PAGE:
Summary of “Tracking Down the $7.6 Million Teardrop Talbot-Lago”

Joe lives in a development a few miles west of the $15 million mansions lining the sea, on the workaday side of the Intracoastal Waterway.
Joe worked with his heirs to gain part ownership and traveled the U. S., interviewing past owners and authorities and tracking the car’s provenance.
Calling Joe a “South Florida hustler and con man,” they said they had only received $150,000 apiece from the sale of the Ferrari, while Joe took $2.4 million.
For two years, Joe went to work crafting a history of the Teardrop.
Somehow the stolen Teardrop had ended up in the hands of Joe’s friend turned enemy, who had sold it for more than $7 million to the novice collector.
Motor-­vehicle authorities contacted the Milwaukee police, who called Mueller-its rightful owner-and the FBI. Mueller, who was then working with Joe to find the car, demanded the return of the Teardrop.
After his arrest, he became cooperative, giving them the motor as well as his computers and files, which contained information tying him to what Joe believes is a $60 million network of international car thieves-all run by his former friend.
“I’ve been coming here for years,” Joe says, sucking down an oyster.

The orginal article.

Summary of “NASCAR may be the fastest way to learn about physics”

Part of the force of the road pushing up on the car – what physicists call the normal force – assists the frictional force of the tires and helps the car make it around the turn.
Banking at Richmond International Raceway allows cars to go approximately 1.3 times faster than they could without banking.
A NASCAR engine produces around 750 horsepower, which exceeds a similar model street car that tops out around 300 horsepower.
The cars’ power comes from burning gas as the engine rotates.
The rotation of a NASCAR engine is 3.5 times faster than a standard street car and much more efficient, allowing it to combust more quickly and produce more power.
With the high speed and power of stock cars come the risks of dangerous collisions.
The front end of the car itself is also made to crumple, which extends the time of impact.
A 5-point harness connects the driver to the car, once again spreading the area of impact.

The orginal article.

Summary of “‘Bizarre as Hell’: The Disappearance of the Yuba County Five”

Five Beloved “Boys” How these five men came to be on an inhospitable mountain road more than 50 miles from their homes in and around Marysville and Yuba City, California, was just one of the mysteries surrounding their disappearance.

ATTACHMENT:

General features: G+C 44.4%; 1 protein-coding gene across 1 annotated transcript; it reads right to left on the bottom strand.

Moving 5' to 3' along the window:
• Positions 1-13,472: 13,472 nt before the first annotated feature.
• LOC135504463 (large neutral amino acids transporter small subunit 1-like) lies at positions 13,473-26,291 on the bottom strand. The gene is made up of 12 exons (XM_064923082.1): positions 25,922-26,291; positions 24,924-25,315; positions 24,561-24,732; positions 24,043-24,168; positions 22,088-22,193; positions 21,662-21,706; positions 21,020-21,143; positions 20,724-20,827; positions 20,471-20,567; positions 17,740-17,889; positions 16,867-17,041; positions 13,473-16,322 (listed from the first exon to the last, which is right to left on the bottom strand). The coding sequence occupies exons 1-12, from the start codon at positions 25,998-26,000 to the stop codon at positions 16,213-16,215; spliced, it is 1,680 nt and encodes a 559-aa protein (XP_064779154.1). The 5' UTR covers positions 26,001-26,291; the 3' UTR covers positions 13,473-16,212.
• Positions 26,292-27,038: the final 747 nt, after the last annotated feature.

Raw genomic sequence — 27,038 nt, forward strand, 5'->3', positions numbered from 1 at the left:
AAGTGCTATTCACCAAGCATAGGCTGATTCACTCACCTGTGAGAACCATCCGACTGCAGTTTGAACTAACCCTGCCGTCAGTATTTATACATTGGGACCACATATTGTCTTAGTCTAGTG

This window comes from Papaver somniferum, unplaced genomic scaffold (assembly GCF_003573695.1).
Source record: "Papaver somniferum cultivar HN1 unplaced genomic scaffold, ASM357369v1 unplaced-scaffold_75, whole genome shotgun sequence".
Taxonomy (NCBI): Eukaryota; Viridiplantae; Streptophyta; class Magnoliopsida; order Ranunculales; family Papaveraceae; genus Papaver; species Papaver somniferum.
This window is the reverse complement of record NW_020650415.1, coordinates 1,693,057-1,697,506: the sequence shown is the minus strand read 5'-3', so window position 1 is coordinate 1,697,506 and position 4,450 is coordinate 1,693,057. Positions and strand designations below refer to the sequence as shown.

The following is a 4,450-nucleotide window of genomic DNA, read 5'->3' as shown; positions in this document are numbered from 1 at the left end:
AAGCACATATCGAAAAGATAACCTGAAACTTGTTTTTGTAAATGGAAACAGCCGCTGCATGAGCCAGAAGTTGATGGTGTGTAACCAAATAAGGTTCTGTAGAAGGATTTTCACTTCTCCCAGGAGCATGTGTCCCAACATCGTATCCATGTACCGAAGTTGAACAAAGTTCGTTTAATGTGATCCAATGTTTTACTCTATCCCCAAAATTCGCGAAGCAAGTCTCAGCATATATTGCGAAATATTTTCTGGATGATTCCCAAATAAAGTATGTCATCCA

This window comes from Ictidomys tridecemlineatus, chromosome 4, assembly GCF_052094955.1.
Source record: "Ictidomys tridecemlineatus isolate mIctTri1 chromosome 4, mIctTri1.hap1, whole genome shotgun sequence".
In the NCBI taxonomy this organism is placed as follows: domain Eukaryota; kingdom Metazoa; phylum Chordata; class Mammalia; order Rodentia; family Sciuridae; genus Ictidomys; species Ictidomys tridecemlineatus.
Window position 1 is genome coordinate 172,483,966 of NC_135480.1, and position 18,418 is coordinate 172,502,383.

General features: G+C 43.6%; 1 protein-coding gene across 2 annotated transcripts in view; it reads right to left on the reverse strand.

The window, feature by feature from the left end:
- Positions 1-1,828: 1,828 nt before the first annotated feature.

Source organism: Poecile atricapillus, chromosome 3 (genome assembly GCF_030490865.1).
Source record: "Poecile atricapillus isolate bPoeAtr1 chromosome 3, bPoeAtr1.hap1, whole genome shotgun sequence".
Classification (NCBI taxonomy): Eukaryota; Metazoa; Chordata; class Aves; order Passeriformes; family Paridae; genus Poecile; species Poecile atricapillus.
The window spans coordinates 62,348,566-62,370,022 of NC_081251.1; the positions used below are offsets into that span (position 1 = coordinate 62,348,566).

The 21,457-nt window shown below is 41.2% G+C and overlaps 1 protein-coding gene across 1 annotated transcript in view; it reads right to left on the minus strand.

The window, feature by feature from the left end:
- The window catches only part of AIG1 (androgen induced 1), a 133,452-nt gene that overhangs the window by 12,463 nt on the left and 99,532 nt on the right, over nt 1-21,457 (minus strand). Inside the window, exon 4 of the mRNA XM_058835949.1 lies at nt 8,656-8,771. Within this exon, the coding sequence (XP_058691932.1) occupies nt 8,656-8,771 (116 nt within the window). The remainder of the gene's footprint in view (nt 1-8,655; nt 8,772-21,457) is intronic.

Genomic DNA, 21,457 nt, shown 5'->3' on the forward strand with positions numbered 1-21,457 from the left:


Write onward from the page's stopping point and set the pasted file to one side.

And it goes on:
There was no reason to mention having seen the Mercury until newspapers began to blare out notices about the five men who had gone missing that Friday.
Around them, police saw nothing but rugged, dense forest, hardly an appealing option for the lightly dressed young men.
Why did the men turn east in the first place? Why didn’t they attempt to move the car once it got stuck, instead of walking to nowhere in the middle of the night? Was it by chance they came across the trailer, or did someone lead them there? Why not start a fire for warmth? If Mathias went for help, where was his body?
The men, panicking, may have believed their car was stuck and that they needed to get help.
None of the men thought to walk downhill, from where they came, and instead faced the treacherous and unfamiliar path ahead. Police never ruled out foul play, nor did the families.
Ted Weiher’s sister-in-law has theorized that the men may have seen something take place at the basketball game that prompted someone to chase them.
Police were never able to establish evidence for pursuit, but no one could shake the idea that the men seemed to be determined to move forward.

The orginal article.

Summary of “Iacocca Is Rightly Remembered For The Mustang But The Minivan Is His Biggest Legacy”

Iacocca did not invent the minivan, any more than Ray Kroc invented McDonald’s.
Sperlich came to Chrysler with Iacocca after Ford fired him, and his minivan idea had a second chance.
The minivan is notable for another reason: It is one of the few vehicles Detroit executed that caused Japan to stumble for years trying to play catch-up, rather than the usual obverse.
Within a few years of its introduction, the minivan had become so ubiquitous it entered the popular culture.
Despite their extreme utility, list of features and increasing stylishness, it’s probably wrong to say that most minivan buyers were enamored of their minivans.
I remember one couple that had settled on a minivan, knew they needed a minivan, knew the minivan was absolutely, positively the correct choice.
Even up until the moment they signed the contract for their minivan, they were browsing pictures of SUVs on the lot, because, they said, laughing, they just couldn’t imagine thinking of themselves as minivan people.